Benefits for Students in Scotland Handbook
Part 1: Benefits and tax credits
Chapter 1: Carer's allowa...
2. Who is eligible
As well as being a student who is eligible to claim, to qualify for CA you must satisfy all of the following conditions. You are aged 16 or over. You spend at least 35 hours a week caring for someone. The person for whom you care gets the middle or highest rate of disability living allowance care component, the daily living component of personal independence payment, attendance allowance or constant attendance allowance. You are not working and earning more than £120 a week. You satisfy certain rules on residence and presence in the UK and are not a 'person subject to immigration control'. See CPAG's Welfare Benefits and Tax Credits Handbook for details.
The amount of carer's allowance (CA) is £64.60 a week (April 2018 rate). You are also paid a a supplement to increase your CA to the level of jobseeker's allowance. This is paid as a lump sum every six months.
You claim carer's allowance on Form DS700, available from local Jobcentre Plus offices or by phoning the Carer's Allowance Unit on 0345 608 4321. You can also claim online at www.gov.uk. Your claim can be backdated for up to three months if you qualified during that earlier period.
Benefit is usually paid directly into a bank account.
Your entitlement to CA depends on the person for whom you care continuing to get her/his disability benefit. If her/his benefit stops, your benefit should also stop. To avoid being overpaid, make sure you tell the Carer's Allowance Unit if the disabled person's attendance allowance, disability living allowance or personal independence payment stops being paid.
It is not always financially prudent to claim CA. Although it may mean more money for you, it may result in the person for whom you care losing some income support (IS), income-related employment and support allowance (ESA), pension credit or housing benefit (HB). If s/he lives alone, s/he may be getting a severe disability premium included in the assessment of these benefits. S/he cannot continue to get this premium if you get CA for her/him. See CPAG's Welfare Benefits and Tax Credits Handbook for details.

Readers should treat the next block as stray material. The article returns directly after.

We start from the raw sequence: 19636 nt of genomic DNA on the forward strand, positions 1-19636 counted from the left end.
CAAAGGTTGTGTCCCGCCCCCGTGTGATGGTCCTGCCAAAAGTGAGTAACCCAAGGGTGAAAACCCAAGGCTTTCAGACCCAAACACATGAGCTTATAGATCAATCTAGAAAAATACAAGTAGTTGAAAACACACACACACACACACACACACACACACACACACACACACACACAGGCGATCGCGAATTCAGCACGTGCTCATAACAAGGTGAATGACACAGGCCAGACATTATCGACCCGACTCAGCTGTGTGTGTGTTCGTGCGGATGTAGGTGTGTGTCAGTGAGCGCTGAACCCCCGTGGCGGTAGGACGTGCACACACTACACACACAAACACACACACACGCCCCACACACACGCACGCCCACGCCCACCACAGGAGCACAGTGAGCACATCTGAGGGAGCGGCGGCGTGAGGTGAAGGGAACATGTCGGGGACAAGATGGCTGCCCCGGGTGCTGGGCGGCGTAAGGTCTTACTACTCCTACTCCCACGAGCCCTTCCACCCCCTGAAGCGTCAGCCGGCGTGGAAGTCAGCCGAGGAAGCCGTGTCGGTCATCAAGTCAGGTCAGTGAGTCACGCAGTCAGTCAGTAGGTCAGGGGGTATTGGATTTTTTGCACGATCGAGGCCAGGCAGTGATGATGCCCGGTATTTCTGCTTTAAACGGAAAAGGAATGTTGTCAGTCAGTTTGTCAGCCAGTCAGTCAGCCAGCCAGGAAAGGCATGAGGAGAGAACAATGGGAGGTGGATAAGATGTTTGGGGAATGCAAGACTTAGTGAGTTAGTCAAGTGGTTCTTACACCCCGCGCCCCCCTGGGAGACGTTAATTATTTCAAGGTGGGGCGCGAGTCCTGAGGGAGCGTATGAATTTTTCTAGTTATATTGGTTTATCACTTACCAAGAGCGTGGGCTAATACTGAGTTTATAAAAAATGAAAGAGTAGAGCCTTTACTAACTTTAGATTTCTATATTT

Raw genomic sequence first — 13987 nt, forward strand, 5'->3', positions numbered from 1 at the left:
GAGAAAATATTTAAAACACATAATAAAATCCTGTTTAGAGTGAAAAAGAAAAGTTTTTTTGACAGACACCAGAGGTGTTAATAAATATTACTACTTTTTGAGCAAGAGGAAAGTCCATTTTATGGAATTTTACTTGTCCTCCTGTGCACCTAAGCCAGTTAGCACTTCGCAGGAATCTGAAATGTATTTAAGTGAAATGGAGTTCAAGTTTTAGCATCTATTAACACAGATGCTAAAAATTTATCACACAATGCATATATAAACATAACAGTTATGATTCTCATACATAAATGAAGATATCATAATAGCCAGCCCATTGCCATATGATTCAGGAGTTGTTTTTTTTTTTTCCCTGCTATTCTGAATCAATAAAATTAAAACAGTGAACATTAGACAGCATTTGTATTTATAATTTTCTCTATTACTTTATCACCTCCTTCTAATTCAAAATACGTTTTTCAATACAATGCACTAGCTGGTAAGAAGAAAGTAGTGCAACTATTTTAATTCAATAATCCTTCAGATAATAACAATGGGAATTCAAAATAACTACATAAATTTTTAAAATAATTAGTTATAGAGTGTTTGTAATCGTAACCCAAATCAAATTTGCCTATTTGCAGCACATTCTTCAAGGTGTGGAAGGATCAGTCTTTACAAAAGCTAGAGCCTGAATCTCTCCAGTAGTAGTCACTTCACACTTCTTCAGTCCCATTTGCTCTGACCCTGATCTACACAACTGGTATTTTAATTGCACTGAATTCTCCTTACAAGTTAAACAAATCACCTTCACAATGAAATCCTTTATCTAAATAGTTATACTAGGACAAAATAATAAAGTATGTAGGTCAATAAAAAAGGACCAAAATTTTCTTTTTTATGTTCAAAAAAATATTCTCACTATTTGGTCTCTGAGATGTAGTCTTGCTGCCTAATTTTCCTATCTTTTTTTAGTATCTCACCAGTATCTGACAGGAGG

Although CA is not means tested, you cannot receive it at the same time as incapacity benefit, maternity allowance, severe disablement allowance, bereavement benefits, retirement pension, contribution-based jobseeker's allowance (JSA) or contributory ESA. If you are eligible for more than one benefit, you get whichever is worth the most.
If you are a part-time student, getting CA may mean you become eligible for IS. Carers are not expected to look for work and are eligible for IS instead of JSA. If you are getting CA and claiming universal credit (UC), you are eligible for a carer element in your UC and you are not expected to look for work. An extra carer premium is included in IS, income-based JSA, income-related ESA and HB, even if your CA is not being paid because you are getting another benefit that overlaps with it.
This chapter covers:
1. What is child benefit (below)
2. Who is eligible ()
3. Amount of benefit ()
4. Claiming child benefit ()
5. Challenging a decision ()
6. Other benefits and tax credits ()
– Child benefit is paid to people who are responsible for a child or a 'qualifying young person'.
– Both full-time and part-time students can claim child benefit.
– If you are under 20, someone else may be able to claim child benefit for you if you are studying.
– Child benefit is not means tested.
. . . more
© Child Poverty Action Group